11 Observations of Appalachian Fronts during Two NSF Educational Deployments

Tuesday, 26 June 2018
New Mexico/Santa Fe Room/Portal (La Fonda on the Plaza)
Brian J. Billings, Millersville Univ., Millersville, PA
Manuscript (641.8 kB)

A portion of NSF funding is reserved for the deployment of observing facilities to universities with the primary goal of experiential learning, rather than answering specific scientific questions. However, the latter can still be addressed with the collected datasets. Two recent deployments to Millersville University in southeast Pennsylvania resulted in observations of multiple types of frontal interaction with the Appalachian Mountains.

In April 2016, a Doppler on Wheels (DOW) sampled ahead of two fronts during Millersville University Educational DOW (MEDOW). In the first event, the boundary was marked by a post-frontal region of minimal returns with a vertical structure at times resembling a gravity current. This is consistent with a WRF simulation where an elevated head of increased northerlies develops as the front crosses the mountains. The second front was the focus of lift for an MCS which built northward from a line of storms passing to the south of the Appalachians through Georgia. As it approached the DOW, bowing segments and small hail began to appear.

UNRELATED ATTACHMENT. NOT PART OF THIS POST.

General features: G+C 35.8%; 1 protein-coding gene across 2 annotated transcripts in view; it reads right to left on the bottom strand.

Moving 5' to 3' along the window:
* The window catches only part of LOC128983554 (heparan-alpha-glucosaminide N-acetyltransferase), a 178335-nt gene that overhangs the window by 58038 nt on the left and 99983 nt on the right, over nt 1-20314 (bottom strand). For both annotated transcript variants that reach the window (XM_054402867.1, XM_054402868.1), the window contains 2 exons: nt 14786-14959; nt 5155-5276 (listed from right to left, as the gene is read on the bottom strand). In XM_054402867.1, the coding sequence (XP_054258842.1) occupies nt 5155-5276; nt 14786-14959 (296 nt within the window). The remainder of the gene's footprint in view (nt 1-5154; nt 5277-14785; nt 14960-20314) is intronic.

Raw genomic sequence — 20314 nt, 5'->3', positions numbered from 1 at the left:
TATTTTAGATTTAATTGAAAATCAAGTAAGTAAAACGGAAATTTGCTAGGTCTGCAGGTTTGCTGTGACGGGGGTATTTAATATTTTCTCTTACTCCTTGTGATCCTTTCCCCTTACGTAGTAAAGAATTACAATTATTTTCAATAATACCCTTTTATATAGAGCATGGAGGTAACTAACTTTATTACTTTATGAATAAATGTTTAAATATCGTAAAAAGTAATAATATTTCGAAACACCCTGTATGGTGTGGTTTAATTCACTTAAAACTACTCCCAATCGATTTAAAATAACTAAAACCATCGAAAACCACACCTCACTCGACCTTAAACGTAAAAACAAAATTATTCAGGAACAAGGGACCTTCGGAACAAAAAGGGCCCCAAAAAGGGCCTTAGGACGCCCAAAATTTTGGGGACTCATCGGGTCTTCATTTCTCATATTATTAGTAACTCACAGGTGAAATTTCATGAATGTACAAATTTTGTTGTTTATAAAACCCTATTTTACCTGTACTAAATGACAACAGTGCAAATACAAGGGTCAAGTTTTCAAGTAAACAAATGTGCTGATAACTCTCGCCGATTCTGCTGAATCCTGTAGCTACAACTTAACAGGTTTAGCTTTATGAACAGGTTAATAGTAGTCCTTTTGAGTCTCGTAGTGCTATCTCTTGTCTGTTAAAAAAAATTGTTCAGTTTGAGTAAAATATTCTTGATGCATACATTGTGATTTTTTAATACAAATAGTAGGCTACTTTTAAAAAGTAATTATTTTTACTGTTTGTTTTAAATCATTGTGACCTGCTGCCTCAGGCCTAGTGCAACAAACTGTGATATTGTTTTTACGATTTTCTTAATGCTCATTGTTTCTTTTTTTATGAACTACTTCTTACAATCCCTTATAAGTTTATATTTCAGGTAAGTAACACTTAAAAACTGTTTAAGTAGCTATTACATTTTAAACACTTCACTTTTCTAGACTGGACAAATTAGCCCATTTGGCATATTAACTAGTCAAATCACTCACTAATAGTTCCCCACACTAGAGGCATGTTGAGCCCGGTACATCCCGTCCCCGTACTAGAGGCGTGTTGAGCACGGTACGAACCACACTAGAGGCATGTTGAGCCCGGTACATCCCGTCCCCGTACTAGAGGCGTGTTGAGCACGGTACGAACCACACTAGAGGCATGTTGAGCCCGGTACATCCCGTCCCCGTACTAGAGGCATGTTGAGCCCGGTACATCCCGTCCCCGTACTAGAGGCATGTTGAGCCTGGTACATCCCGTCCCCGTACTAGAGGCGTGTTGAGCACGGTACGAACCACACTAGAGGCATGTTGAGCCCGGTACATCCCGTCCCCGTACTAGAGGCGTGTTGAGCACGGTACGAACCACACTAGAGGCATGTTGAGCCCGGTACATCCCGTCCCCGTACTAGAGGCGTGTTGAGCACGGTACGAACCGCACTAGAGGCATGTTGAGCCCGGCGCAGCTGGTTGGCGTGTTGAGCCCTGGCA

Student Experience in Airborne Research in the Mid-Atlantic Region (SEAR-MAR) was a deployment of the University of Wyoming King Air in November 2017. In contrast to the two MEDOW fronts, the SEAR-MAR cold front developed a prefrontal trough during the morning flight after the wind shift and temperature gradient were initially collocated upstream of the Appalachians. The trailing frontal boundary was flown through again in the afternoon with mountain wave activity beginning to occur. Another mountain wave field was sampled on a later date in a different post-frontal airmass and seemed to show propagation off two ridge lines oriented in different directions.

By combining these types of high-resolution field observations of the same type of weather system displaying different characteristics, future students can perform studies on what the key factors are in determining behavior.

- Indicates paper has been withdrawn from meeting
- Indicates an Award Winner